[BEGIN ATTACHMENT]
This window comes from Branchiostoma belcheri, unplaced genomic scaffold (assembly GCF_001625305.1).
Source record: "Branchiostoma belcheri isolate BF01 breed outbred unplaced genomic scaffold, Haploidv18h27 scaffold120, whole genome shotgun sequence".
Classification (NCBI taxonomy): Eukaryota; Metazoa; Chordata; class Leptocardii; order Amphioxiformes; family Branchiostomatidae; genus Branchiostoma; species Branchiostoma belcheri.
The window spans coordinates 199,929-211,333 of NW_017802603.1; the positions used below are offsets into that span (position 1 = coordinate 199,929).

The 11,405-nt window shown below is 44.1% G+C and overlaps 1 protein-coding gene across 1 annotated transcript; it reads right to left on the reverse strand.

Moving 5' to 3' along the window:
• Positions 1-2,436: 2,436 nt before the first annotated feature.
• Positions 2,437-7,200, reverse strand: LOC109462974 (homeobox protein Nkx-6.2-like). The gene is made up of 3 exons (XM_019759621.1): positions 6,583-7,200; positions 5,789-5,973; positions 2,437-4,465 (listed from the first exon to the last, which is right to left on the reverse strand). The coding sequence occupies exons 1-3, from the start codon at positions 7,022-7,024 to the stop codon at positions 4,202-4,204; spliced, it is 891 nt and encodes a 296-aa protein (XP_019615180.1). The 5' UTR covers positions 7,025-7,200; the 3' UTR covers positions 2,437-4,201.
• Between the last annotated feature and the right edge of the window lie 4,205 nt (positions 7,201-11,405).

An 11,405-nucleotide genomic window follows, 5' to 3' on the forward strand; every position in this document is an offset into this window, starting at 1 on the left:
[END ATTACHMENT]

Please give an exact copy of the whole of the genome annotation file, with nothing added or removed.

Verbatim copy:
This window comes from Branchiostoma belcheri, unplaced genomic scaffold (assembly GCF_001625305.1).
Source record: "Branchiostoma belcheri isolate BF01 breed outbred unplaced genomic scaffold, Haploidv18h27 scaffold120, whole genome shotgun sequence".
Classification (NCBI taxonomy): Eukaryota; Metazoa; Chordata; class Leptocardii; order Amphioxiformes; family Branchiostomatidae; genus Branchiostoma; species Branchiostoma belcheri.
The window spans coordinates 199,929-211,333 of NW_017802603.1; the positions used below are offsets into that span (position 1 = coordinate 199,929).

The 11,405-nt window shown below is 44.1% G+C and overlaps 1 protein-coding gene across 1 annotated transcript; it reads right to left on the reverse strand.

Moving 5' to 3' along the window:
• Positions 1-2,436: 2,436 nt before the first annotated feature.
• Positions 2,437-7,200, reverse strand: LOC109462974 (homeobox protein Nkx-6.2-like). The gene is made up of 3 exons (XM_019759621.1): positions 6,583-7,200; positions 5,789-5,973; positions 2,437-4,465 (listed from the first exon to the last, which is right to left on the reverse strand). The coding sequence occupies exons 1-3, from the start codon at positions 7,022-7,024 to the stop codon at positions 4,202-4,204; spliced, it is 891 nt and encodes a 296-aa protein (XP_019615180.1). The 5' UTR covers positions 7,025-7,200; the 3' UTR covers positions 2,437-4,201.
• Between the last annotated feature and the right edge of the window lie 4,205 nt (positions 7,201-11,405).

An 11,405-nucleotide genomic window follows, 5' to 3' on the forward strand; every position in this document is an offset into this window, starting at 1 on the left: